Network analysis highlights complex interactions between pathogen, host and commensal microbiota.

Sébastien Boutin, Louis Bernatchez, Céline Audet, Nicolas Derôme

Abstract

Interactions between bacteria and their host represent a full continuum from pathogenicity to mutualism. From an evolutionary perspective, host-bacteria relationships are no longer considered a two-component system but rather a complex network. In this study, we focused on the relationship between brook charr (Salvelinus fontinalis) and bacterial communities developing on skin mucus. We hypothesized that stressful conditions such as those occurring in aquaculture production induce shifts in the bacterial community of healthy fish, thus allowing pathogens to cause infections. The results showed that fish skin mucus microbiota taxonomical structure is highly specific, its diversity being partly influenced by the surrounding water bacterial community. Two types of taxonomic co-variation patterns emerged across 121 contrasted communities' samples: one encompassing four genera well known for their probiotic properties, the other harboring five genera mostly associated with pathogen species. The homeostasis of fish bacterial community was extensively disturbed by induction of physiological stress in that both: 1) the abundance of probiotic-like bacteria decreased after stress exposure; and 2) pathogenic bacteria increased following stress exposure. This study provides further insights regarding the role of mutualistic bacteria as a primary host protection barrier.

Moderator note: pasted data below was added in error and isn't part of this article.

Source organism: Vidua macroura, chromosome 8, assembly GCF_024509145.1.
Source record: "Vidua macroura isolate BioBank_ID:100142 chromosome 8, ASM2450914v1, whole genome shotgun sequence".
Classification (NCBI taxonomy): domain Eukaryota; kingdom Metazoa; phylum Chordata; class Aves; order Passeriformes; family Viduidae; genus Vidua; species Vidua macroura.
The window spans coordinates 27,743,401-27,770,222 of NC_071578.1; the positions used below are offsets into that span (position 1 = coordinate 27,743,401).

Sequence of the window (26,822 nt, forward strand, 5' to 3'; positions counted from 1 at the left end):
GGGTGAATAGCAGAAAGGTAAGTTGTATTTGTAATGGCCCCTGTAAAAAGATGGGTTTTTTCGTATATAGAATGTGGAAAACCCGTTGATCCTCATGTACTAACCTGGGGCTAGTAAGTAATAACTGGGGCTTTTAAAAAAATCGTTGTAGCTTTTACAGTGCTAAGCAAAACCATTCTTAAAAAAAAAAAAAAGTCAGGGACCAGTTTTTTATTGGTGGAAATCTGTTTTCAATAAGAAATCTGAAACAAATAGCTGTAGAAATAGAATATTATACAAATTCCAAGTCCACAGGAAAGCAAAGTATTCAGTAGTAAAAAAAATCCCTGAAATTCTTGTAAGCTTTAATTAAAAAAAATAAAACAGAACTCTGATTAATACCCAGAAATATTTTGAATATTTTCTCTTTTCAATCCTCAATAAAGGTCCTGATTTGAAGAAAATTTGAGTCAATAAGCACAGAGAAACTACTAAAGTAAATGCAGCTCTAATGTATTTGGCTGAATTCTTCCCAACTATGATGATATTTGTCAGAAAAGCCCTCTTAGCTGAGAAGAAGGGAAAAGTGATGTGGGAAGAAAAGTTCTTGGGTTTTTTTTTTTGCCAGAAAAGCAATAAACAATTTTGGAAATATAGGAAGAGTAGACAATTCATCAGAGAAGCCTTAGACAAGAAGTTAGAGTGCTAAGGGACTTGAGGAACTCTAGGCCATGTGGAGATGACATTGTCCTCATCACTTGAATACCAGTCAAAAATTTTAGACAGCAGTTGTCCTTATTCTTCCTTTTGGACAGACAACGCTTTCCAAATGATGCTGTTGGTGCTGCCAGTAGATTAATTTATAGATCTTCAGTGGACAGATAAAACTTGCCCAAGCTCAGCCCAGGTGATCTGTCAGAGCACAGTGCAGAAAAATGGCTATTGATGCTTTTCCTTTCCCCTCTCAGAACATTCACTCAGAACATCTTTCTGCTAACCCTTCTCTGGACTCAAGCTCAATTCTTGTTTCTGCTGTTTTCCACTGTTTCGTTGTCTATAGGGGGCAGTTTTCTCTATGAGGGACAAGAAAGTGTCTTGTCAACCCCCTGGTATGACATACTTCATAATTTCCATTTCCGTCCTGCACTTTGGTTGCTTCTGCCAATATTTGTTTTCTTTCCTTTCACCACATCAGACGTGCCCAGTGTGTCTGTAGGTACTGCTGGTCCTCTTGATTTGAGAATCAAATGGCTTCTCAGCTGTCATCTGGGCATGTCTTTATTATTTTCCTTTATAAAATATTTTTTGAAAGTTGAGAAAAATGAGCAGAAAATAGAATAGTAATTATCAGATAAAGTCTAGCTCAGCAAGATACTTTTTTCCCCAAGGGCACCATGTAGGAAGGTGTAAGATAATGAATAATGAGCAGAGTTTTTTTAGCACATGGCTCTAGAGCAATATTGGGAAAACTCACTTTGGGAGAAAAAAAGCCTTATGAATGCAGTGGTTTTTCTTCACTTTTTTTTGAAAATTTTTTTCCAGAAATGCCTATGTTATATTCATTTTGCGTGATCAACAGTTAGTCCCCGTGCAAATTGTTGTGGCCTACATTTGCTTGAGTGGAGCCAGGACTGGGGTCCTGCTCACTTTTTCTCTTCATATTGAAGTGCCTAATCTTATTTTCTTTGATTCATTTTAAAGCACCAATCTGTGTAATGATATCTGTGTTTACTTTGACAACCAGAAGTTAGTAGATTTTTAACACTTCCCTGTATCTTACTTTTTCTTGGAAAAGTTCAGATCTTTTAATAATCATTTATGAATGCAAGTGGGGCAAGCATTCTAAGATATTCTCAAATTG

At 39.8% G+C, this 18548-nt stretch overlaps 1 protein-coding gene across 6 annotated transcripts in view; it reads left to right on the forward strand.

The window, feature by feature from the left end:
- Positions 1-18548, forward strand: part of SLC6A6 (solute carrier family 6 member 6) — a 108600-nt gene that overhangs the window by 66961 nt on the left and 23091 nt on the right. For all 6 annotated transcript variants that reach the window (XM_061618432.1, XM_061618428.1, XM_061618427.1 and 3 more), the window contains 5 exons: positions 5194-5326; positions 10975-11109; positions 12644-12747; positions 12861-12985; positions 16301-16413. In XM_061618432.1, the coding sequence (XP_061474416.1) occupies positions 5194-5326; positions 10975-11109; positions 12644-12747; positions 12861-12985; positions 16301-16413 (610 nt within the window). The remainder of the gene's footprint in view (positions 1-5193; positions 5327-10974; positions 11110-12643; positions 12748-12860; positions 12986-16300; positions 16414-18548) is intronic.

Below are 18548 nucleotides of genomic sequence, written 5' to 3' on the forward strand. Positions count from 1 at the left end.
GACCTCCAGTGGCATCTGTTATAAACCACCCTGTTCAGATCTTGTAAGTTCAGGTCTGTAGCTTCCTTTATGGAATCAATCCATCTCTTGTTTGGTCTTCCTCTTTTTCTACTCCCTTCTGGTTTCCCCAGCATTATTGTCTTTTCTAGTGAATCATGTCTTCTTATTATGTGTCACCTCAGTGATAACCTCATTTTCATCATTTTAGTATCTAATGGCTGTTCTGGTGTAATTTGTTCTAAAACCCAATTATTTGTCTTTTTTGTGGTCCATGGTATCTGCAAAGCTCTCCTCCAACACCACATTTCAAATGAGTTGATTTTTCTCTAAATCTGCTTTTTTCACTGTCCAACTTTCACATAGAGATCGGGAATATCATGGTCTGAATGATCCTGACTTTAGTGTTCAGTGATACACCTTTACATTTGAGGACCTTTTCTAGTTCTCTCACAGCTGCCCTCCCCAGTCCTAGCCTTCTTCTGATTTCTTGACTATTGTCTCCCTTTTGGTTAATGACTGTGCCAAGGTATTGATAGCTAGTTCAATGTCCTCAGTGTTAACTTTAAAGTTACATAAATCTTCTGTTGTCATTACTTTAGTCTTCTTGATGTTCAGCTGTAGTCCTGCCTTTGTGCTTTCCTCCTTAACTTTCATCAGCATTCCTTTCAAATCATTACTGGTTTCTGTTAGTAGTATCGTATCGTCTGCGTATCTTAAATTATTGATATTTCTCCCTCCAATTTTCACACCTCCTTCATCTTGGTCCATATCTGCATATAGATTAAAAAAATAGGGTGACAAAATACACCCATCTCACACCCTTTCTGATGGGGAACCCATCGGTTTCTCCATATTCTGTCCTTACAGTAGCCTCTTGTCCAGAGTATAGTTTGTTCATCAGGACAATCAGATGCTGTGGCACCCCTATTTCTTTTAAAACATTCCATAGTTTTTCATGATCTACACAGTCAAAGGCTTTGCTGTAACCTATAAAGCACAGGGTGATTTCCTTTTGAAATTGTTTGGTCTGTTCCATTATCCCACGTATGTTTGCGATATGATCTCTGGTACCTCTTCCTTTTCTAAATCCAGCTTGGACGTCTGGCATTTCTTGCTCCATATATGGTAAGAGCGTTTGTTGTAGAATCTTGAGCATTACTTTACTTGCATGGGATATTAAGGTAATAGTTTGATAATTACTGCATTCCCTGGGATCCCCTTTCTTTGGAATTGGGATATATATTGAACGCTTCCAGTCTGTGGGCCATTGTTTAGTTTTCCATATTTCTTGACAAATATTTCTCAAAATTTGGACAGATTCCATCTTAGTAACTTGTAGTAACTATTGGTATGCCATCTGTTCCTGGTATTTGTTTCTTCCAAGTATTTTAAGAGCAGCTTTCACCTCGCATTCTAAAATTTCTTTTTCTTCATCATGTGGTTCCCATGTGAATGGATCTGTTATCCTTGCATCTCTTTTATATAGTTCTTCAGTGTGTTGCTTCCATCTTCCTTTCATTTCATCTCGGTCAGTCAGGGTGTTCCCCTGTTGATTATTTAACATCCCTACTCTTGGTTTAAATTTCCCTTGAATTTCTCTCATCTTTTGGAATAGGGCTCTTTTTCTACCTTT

Original languageEnglish
JournalPLoS ONE
Volume8
Issue number12
Pages (from-to)e84772
ISSN1932-6203
DOIs
Publication statusPublished - 2013
Externally publishedYes

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